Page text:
Urban jungle: With their trees, flowers and greenery, allotments could be the perfect city break
Entering through the gates of a garden community in Mokotów, the Defenders of Peace Family Allotment Garden, which is open to the public, instantly removes people from the bustle of the metropolis. Walk through the alleys shaded by trees and perfectly trimmed hedges, on each side there are little plots of land with small structures, a gazebo or a shed, each of them with their own design reflecting the owners taste. It is almost a botanical garden, with a never ending variety of greenery.
Rows after rows of colourful flowers, fruit trees and bushes are interlaced with swings, hammocks and playgrounds in an idyllic setting.
Mrs. Grażyna, 82, has had her garden for over 30 years. “When the weather is nice I try to come here every day. I get some exercise and I’m needed by the garden. An old person who is not needed by anyone, is worthless. This is very bad for the mental state,” she says.
“I have very nice neighbours and a social life here,” she continues. “In the spring it is very beautiful, because the whole garden is filled with tulips. I should start planting them now, but I need to wait for the first cold days”, Mrs. Grażyna reflects, looking at her lovely garden, full of grapes, apples and quince.
The first allotment gardens were established in Grudziądz, in the north of Poland in 1897. They role was to provide active rest and relaxation for all types of workers, as well as act as the “green lungs” of the cities.
After the Second World War, the communist authorities included them in the urban plans as a space for workers and inhabitants of the apartment blocks. In 2018, there are 170 gardens with over 30,000 individual allotments in Warsaw, covering an estimated 1,200 hectares.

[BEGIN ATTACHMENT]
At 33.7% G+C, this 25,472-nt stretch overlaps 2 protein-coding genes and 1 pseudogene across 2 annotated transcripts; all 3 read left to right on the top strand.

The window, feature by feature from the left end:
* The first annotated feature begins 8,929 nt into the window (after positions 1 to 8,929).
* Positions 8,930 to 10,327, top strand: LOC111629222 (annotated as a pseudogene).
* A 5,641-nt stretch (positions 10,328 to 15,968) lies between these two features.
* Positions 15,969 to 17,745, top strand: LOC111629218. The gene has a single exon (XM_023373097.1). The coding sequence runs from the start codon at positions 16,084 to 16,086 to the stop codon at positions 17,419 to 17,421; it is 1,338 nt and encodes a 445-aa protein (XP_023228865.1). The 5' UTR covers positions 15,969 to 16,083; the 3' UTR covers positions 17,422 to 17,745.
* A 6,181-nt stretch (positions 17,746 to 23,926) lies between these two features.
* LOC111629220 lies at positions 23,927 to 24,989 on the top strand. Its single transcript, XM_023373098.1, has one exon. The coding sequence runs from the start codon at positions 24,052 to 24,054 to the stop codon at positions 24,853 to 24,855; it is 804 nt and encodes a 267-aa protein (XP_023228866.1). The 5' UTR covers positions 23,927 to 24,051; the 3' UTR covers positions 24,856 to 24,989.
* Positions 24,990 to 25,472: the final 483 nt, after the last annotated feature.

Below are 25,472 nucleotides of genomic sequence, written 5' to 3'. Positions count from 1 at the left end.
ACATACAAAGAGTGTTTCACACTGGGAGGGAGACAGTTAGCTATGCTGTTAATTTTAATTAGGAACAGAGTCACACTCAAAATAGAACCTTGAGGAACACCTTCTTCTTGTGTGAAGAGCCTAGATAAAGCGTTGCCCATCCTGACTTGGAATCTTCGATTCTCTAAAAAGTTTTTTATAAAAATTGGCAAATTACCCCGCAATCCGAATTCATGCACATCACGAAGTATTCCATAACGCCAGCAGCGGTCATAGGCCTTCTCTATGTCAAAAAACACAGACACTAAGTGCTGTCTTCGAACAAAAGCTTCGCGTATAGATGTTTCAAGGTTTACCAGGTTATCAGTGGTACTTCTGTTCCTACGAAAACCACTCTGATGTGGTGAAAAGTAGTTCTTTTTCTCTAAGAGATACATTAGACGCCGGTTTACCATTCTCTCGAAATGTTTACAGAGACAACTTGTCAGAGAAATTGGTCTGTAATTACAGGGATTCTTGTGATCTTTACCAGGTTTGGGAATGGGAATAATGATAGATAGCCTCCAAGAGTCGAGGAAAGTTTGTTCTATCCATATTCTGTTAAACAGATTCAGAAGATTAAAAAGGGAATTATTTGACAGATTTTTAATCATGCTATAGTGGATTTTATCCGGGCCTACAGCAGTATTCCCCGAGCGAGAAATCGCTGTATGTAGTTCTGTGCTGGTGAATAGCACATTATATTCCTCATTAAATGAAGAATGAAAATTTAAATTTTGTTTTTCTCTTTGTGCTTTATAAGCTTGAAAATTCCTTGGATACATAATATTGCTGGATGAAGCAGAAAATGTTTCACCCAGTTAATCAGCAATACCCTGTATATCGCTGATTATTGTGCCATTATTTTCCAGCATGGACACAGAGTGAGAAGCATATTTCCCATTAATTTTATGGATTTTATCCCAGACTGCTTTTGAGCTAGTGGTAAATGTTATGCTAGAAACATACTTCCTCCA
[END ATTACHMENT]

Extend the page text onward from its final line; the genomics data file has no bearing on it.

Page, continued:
The tradition of planting vegetables in the little gardens seems to be less and less popular, though the more eco-minded still do it. For most it is not worth the work, as the products are easily available and cheap. Yet the gardens remain an important place for the community. For some of the elder gardening enthusiast, such as Mrs. Grażyna, the allotment is the only reason to leave home.
Tomasz, 23, a gardening student, has been tending to other people’s gardens for 11 years. His father also owns an allotment.
“When it comes to fruits and vegetables, people are no longer planting them in such places. The gardens are more recreational, a nice place to have a barbecue, rest and relax.
“There are still many elderly people here, but more young people are buying allotments. More often than not they hire someone to rebuild it from scratch or do it themselves”, he added.
The owner of an allotment has both rights and responsibilities, listed by the community regulations. The garden has to be tended to and each year a commission checks each of the plots to make sure it is properly taken care of. If an allotment is abandoned, it may be put up for sale. The law is very peculiar here, as the gardeners own the structures and plants, but not the land itself. They only have the right of use, which can be inherited as any property.
Dorota, an office worker, bought the allotment together with her parents from some old friends who could no longer tend to it. Now she is remodelling it.
“It will be a garden that requires as little work as possible,” she says. “We have only plants that don’t need a lot of tending, but are very beautiful. We have meadowsweets, forsythia, barberries and a patch with herbs.
“Right now I have some days off, so I’m finishing painting the little house,” she continues. “I’ve been working on the garden for three months now, fixing it up. I’m still new here, but I know the garden’s management organises all sorts of activities”.
The unusual legal state, with the land owned by the city and what’s on it owned by the gardeners, plus the prime locations of the gardens (the value of the land is estimated in billions) can lead to people wanting to close them down. For investors the gardens occupy space that could bring in a lot of money, but for locals they play an important integrational role, giving people a space to rest, spend time together and get a little dirty.
Some worry that demolishing the gardens will also worsen the already bad air quality, and lead to gentrification. The spaces which are now open to everyone, not just the allotment owners, such as joggers, kindergarten kids and anyone fancying a walk will change into places available to only those who can afford it. But for now city dwellers can take a breather in the allotments, or purchase one themselves to get a breath of the country right in the middle of the city.